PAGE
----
Few Europeans in northern countries understand that to keep Greece economically alive (for now) is in their own interest. A domino effect unleashed by a chaotic Greek default will have devastating consequences. It is better for everyone involved to show solidarity with Greece in a form of 'enlightened self-interest'. At least, for the time being. Leaders need to erect a cordon sanitaire around Greece before plunging in the knife. For this they will need to implement pension, job market, and other social-economic reforms. Meanwhile, the European bank sector has to build up buffers to cope with a Greek downfall.
Unfortunately, the marriage between democracy and solidarity is on the rocks. Tensions between 'project Europe' and the tenets of democracy are sky high and rising. In a perverse way this democratic deficit makes it easier to support Greece, because the major, centrist parties - that for the time being hold most power - are still sympathetic to the idea of European integration.
The problem is that people are not. Many are losing faith in the traditional middle-of-the-road parties. Citizens feel disenfranchised while their leaders strike opaque deals in Brussels behind closed doors. Seemingly, many politicians have low moral standards; witness the many corruption and other scandals in Germany, France, Italy, etcetera. They certainly don't seem to have the answers to the problems posed by globalization. Owing to this widespread dissatisfaction it would be a disaster if European decision-making is rendered more democratic by involving voters to a greater extent. More democracy will not foster solidarity. Quite the opposite; it would heighten the chance that the EU will disintegrate.
As voters become increasingly alienated from the temperate mainstream parties they seek out more extreme territory. The successful fringe parties on either side of the political range - Geert Wilders' PVV and the Socialist Party - in the Netherlands are illustrative. In addition, there is no longer a continuum of well-defined leftwing and rightwing parties. Rather, the political pattern has become circular. On the inside we find the moderate politicians of the center. In the outer orbit, new-fangled and ambitious politicians are staging attacks. They take their pick from leftwing as well as rightwing stances. Wilders' party is very rightwing when it comes to immigration yet his social-cultural and many of his economic viewpoints are left of center. This eclectic program represents a pure form of populism.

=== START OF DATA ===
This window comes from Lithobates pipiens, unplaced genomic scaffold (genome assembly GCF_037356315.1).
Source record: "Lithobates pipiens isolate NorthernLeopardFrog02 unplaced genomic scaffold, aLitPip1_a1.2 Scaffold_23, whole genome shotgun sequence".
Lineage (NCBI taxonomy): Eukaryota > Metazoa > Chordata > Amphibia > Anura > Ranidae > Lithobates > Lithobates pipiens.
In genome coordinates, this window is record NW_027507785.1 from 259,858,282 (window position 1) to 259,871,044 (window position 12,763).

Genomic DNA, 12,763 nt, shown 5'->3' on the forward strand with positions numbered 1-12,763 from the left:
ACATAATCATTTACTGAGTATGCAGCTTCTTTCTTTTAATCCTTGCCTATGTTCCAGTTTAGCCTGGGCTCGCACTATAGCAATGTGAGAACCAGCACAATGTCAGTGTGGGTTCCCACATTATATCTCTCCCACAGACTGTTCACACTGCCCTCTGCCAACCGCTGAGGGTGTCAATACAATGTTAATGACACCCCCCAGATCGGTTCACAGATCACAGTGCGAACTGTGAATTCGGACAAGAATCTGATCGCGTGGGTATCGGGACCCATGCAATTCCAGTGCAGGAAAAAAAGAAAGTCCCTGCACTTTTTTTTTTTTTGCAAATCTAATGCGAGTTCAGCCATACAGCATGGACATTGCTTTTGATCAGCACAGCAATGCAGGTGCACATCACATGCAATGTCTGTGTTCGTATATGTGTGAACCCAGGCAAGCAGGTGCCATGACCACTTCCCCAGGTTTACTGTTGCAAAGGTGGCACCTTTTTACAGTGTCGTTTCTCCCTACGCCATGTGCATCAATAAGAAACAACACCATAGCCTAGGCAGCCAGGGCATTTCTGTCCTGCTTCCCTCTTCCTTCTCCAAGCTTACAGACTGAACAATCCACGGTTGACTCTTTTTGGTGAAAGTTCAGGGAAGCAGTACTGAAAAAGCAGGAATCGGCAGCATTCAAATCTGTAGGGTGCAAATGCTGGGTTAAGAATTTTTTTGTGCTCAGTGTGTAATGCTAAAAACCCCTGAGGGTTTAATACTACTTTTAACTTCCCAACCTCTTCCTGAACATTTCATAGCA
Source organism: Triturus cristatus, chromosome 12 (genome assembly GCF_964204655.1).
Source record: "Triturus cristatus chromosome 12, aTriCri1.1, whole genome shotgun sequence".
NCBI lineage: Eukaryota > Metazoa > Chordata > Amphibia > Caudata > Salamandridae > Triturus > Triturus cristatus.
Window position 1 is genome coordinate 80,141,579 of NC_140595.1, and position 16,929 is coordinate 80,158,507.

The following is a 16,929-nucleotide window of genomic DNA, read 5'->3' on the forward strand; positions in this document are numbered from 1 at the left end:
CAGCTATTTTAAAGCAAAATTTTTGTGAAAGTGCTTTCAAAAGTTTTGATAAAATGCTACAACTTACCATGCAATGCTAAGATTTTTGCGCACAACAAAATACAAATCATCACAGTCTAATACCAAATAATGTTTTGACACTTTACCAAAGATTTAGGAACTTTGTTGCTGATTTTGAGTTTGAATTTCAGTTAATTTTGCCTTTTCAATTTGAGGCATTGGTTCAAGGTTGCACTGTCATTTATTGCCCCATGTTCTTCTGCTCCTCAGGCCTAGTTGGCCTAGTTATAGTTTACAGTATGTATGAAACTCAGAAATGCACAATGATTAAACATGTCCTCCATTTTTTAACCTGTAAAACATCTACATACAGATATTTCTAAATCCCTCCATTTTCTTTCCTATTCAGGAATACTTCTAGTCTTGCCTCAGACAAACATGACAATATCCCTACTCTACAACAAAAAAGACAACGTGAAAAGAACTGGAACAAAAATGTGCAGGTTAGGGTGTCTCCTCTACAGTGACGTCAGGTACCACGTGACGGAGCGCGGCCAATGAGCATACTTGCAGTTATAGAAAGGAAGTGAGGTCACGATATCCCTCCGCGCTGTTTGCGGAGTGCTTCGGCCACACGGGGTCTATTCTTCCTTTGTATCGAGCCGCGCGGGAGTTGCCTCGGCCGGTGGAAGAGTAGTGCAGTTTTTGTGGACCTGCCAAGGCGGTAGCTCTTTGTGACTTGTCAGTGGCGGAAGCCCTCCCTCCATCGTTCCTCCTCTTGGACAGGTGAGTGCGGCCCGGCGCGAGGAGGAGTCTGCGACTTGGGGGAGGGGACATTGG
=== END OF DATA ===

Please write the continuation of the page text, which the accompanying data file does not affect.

Europe has not yet reached the point of no return. The centrist - pro-European - parties will rule the roost as long as they manage to constrain populists and (literary) buy the banks time to build up buffers. If so, eventually Greece might be able to default in an orderly fashion and the financial markets can heave a sigh of relief. Next, Europe could experience tentative growth. Such a positive scenario can only unfold if politicians find a way to address the main political-economic issue of our time. Namely, how to dissolve the tensions between national democracy and globalization. Trade, communication, and financial interaction have created strong ties between national economies all of which have become mutual dependent. It also implies that countries are no longer in control of their economic destiny as they face many cross-border issues that can only be tackled through international collaboration. So far, the requisite structures for this do not exist. A combination of economic entanglement, all-powerful global markets, and the impact of large market movements greatly restricts the scope of action of politicians. The threat of populism confines them additionally.
Political trends are heading in the wrong direction. Most politicians do not pay enough attention to the tension between the worldwide economic system and the needs of national electorates. Or if they do, their ideas reek of mercantilism, protectionism, nationalism, and sometimes authoritarian tendencies. Growing inequality, faltering democratic systems, and major economic setbacks could well combine into an ominous recipe for political-economic turmoil in years to come.